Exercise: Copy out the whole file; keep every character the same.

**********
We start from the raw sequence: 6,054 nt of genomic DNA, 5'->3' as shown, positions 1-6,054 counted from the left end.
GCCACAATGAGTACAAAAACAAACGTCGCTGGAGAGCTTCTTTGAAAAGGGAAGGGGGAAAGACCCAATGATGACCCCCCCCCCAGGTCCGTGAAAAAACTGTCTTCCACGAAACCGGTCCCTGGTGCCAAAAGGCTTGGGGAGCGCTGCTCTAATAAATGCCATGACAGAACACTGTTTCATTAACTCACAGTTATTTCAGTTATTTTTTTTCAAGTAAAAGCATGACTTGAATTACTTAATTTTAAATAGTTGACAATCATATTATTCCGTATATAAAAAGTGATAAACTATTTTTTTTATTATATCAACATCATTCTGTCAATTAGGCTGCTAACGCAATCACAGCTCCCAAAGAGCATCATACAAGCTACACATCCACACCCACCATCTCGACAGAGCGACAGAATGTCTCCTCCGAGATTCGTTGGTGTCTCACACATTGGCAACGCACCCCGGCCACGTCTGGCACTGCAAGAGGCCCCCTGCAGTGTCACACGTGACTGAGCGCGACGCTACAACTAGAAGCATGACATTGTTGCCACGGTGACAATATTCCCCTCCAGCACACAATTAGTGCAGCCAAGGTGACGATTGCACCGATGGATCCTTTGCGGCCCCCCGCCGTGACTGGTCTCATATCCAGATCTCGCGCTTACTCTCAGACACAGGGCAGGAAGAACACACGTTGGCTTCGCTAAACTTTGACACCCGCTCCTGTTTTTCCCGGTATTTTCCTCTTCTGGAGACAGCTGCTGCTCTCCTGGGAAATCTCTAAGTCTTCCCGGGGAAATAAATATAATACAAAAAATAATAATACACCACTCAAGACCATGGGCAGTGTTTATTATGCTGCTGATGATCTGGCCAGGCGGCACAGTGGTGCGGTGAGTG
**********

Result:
We start from the raw sequence: 6,054 nt of genomic DNA, 5'->3' as shown, positions 1-6,054 counted from the left end.
GCCACAATGAGTACAAAAACAAACGTCGCTGGAGAGCTTCTTTGAAAAGGGAAGGGGGAAAGACCCAATGATGACCCCCCCCCCAGGTCCGTGAAAAAACTGTCTTCCACGAAACCGGTCCCTGGTGCCAAAAGGCTTGGGGAGCGCTGCTCTAATAAATGCCATGACAGAACACTGTTTCATTAACTCACAGTTATTTCAGTTATTTTTTTTCAAGTAAAAGCATGACTTGAATTACTTAATTTTAAATAGTTGACAATCATATTATTCCGTATATAAAAAGTGATAAACTATTTTTTTTATTATATCAACATCATTCTGTCAATTAGGCTGCTAACGCAATCACAGCTCCCAAAGAGCATCATACAAGCTACACATCCACACCCACCATCTCGACAGAGCGACAGAATGTCTCCTCCGAGATTCGTTGGTGTCTCACACATTGGCAACGCACCCCGGCCACGTCTGGCACTGCAAGAGGCCCCCTGCAGTGTCACACGTGACTGAGCGCGACGCTACAACTAGAAGCATGACATTGTTGCCACGGTGACAATATTCCCCTCCAGCACACAATTAGTGCAGCCAAGGTGACGATTGCACCGATGGATCCTTTGCGGCCCCCCGCCGTGACTGGTCTCATATCCAGATCTCGCGCTTACTCTCAGACACAGGGCAGGAAGAACACACGTTGGCTTCGCTAAACTTTGACACCCGCTCCTGTTTTTCCCGGTATTTTCCTCTTCTGGAGACAGCTGCTGCTCTCCTGGGAAATCTCTAAGTCTTCCCGGGGAAATAAATATAATACAAAAAATAATAATACACCACTCAAGACCATGGGCAGTGTTTATTATGCTGCTGATGATCTGGCCAGGCGGCACAGTGGTGCGGTGAGTG